Three ways to think about productivity

We all wish we could be more productive. Getting more done in less time always sounds great! 

So, naturally, there is abundant advice on how to increase productivity.

Most of it usually relates to effective ways to prioritize, schedule and get things done free of distractions. And if you find something that works for you, this can already make a big difference. 

The next piece includes taking into account our energy levels. One hour of work when we feel at our best will produce very different results to one hour of work when we do not. So the idea is to be smart about scheduling important tasks in our peak energy moments, and also having a plan to recharge our energy in an effective manner. 

The one point that is rarely talked about is how emotional intelligence affects our productivity. 

Imagine having a day planned to perfection. You get to the office feeling great, ready to go, and then a colleague makes an ambiguous remark out of the blue and you are left confused as to whether that was meant to be a confrontation or just a mindless comment that rubbed you the wrong way. 

In any case, now your mind starts running in circles. You have your perfect plan in your calendar, but your attention is only half there. As the day goes by, you are more and more convinced that your colleague actually meant to irritate you, and you are running elaborate conversations in your mind on how you wish you could respond. 

When you get home that night, you realize your plan went through the window by lunchtime, and you feel frustrated with yourself and drained. 

What happened?

Being productive and feeling good about our work depends on how intentional and self directed we are. 

You were intentional with your time, by prioritizing and planning. You were intentional with your energy by being smart about when to block time for your most important tasks.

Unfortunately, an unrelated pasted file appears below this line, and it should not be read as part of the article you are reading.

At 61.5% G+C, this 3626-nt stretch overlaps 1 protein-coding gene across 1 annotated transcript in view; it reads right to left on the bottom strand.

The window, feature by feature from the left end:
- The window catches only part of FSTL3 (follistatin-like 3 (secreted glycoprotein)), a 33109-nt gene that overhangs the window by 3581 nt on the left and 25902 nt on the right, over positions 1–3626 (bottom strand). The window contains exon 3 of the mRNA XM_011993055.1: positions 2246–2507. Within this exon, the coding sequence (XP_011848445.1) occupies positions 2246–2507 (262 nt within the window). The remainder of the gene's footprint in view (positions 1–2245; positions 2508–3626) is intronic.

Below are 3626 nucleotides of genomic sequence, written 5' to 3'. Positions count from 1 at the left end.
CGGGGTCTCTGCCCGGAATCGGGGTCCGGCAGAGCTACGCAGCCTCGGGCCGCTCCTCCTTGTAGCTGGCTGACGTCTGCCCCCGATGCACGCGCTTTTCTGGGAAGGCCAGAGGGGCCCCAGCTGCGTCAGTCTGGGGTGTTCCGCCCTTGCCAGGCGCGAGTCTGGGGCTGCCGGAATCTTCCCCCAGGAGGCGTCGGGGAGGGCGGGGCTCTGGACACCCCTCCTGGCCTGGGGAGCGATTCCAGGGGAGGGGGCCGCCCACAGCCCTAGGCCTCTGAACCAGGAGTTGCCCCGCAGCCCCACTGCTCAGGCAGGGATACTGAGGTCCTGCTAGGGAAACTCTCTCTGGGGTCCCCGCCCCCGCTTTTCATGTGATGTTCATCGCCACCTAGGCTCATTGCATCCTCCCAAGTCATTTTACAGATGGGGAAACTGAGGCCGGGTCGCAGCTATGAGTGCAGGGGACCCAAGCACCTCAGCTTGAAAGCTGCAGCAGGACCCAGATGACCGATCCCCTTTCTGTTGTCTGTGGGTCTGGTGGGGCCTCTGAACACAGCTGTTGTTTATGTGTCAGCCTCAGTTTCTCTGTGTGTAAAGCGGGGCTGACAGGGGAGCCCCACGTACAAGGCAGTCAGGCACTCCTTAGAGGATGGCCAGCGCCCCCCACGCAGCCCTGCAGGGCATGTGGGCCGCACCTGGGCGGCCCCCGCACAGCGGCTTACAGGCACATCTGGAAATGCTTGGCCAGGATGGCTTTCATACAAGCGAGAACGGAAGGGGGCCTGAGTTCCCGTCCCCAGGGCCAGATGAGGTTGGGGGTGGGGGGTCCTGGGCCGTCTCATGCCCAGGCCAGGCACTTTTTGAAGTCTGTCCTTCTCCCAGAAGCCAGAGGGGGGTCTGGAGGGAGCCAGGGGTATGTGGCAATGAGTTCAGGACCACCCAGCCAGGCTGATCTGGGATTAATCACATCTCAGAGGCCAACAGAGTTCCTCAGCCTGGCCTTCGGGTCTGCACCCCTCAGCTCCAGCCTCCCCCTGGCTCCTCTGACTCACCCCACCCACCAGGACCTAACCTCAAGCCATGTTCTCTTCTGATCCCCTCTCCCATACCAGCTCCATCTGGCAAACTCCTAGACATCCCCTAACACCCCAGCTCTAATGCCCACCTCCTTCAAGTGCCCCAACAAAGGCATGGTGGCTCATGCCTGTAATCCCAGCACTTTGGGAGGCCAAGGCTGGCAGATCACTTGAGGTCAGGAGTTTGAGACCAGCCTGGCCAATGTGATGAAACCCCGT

But you were not intentional about your emotional state.

And that is where most of us are.

We are completely dependent on things out of our control for our emotional wellbeing. So we have all our plans, we spend time optimizing our schedule, but when it comes to our emotional state, most of us have an approach that sounds like this: “let’s cross our fingers that nothing unexpected happens and that people behave like I expect them to. Because if things don’t follow my plan, there is nothing I can do, and my day will be ruined. If I get frustrated, irritated, insecure…there is nothing I can do about it but to blame whatever and whoever caused my feelings.”

To really be productive, we need to take our emotional states into account and be more intentional there too.

First, we control what we can control. For example, if we know that a particular coworker is always irritated and negative in the morning, we can make a conscious decision not to seek interaction until lunch time. 

But controlling our environment and who we interact with is not always possible or desirable. 

So what we really want is to practice taking responsibility for our emotional state. 


One piece is to realize that we have a lot of influence over our emotional state. Many times our feelings are due to our own unquestioned assumptions, defenses and expectations, that we are tightly holding on to. And by being more intentional about what we hold on to, we can be more intentional about our emotional states, and also about how we want to respond to people and situations around us. This is a matter of mindset.

And the second part is a question of emotional resiliency. Imagine taking an ice cold shower. How long are you able to stay? This is about being comfortable with discomfort and it can be trained. A similar thing is true for uncomfortable emotions. Because we find them so unpleasant, we want them to go away as soon as possible. And then we do all sorts of things in order not to feel them. We react in ways we don’t like, we overthink, we ditch our schedule to have another snack, or sometimes we even go in the opposite direction and overwork as a way to cope. All of which is not to our benefit in the long term. 

Being skilled in managing your own emotional states pays off on so many levels. At the bare minimum, it can help you actually stick to your schedule. That alone is worth investing in.